Who wouldn't want to be Marilyn Monroe, swathed in glamor and sex appeal as seemingly weightless as Hollywood's most sensual screen goddess?

From Jane Mansfield to Madonna to Lindsay Lohan;

From Anna Nicole-Smith to Paris Hilton to Rihanna, the number of stars imitating Monroe is legion.

But the look also seems too easily imitated not to capitalize on adoption.

But platinum blonde, red lips and an hourglass figure don't make Marilyn.

Not even a tactile relic of those enraptured in the Olympus of pop culture is able to transmit their unique diva magic.

The glittering wisp of nothingness of rhinestone embroidered skin-tight gauze: stunning as Marilyn breathed "Happy birthday, Mister President" into it in 1962;

Gasping as Kim Kardashian walked out at the Met Gala wearing it.

The queen of contemporary self-promotional entrepreneurship had managed to borrow Monroe's Jean Louis-designed dress from Orlando's Believe It or Not Museum, which it fetched at Julien's Auctions in Los Angeles in 2016 for a good $4.8 million gross - when most expensive dress ever auctioned by a private individual.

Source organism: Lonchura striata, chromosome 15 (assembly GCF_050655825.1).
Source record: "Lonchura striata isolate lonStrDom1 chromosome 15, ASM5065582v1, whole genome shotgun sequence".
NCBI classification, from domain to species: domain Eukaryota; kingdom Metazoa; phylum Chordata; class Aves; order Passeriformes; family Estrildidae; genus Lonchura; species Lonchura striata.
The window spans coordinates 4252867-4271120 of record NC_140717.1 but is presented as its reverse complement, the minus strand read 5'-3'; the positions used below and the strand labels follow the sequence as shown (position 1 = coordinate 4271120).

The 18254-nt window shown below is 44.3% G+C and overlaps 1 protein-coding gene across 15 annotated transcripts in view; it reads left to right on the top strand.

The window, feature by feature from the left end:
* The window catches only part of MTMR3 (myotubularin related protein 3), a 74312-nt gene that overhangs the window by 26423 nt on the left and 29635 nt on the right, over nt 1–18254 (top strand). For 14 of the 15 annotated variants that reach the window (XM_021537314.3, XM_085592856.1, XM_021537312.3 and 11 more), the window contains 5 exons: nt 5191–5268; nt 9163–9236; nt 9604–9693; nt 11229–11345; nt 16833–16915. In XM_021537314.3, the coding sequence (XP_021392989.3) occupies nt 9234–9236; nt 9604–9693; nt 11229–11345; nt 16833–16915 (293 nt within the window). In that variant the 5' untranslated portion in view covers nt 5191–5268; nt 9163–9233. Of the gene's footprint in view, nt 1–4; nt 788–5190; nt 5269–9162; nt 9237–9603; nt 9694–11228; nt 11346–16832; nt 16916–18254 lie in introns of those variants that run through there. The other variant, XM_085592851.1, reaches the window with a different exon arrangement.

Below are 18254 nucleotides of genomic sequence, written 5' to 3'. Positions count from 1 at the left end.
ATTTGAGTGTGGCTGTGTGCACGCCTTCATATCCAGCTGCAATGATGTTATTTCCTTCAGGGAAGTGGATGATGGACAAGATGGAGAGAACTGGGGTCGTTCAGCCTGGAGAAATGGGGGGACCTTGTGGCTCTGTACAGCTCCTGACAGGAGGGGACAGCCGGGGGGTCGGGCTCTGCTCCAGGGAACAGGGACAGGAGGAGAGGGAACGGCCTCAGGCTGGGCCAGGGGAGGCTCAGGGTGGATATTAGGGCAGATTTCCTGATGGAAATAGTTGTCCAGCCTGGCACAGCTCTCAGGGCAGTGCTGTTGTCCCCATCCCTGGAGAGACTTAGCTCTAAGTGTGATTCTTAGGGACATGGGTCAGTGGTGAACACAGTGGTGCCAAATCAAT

This fits the theme of the Met Gala, which paid homage to the self-made gilders of the past with "Gilded Glamour".

But for American textile curators like Sarah Scaturro of the Cleveland Museum of Art, who previously headed the Costume Institute at the Metropolitan, it's about more than money.

Scaturro and a colleague in the "Los Angeles Times" are outraged that at the fundraising gala for the costume department of the Metropolitan Museum of all things, an iron rule of museum collecting was broken: historical clothing that is culturally preserved for posterity is no longer worn .

What good does it do Kim Kardashian to have starved herself by 15 pounds in three weeks — which has garnered criticism from health advocates — to get her famous gown sewn on ahead of the gala?

And that after the photo session she switched to a replica for the reception?

The bad role model could set a precedent.

After six decades, the delicate fabric of the original is decidedly more fragile than the figure-shaping underwear marketed by the secondary wearer.

Amazingly, the reality star looked more like the latter than costume and cultural history.

After all, Kardashian waived Marilyn's curls, but not a trace of their vulnerable eroticism, instead statuesque trophy presentation.

Note: clothes make the man - but not legends.

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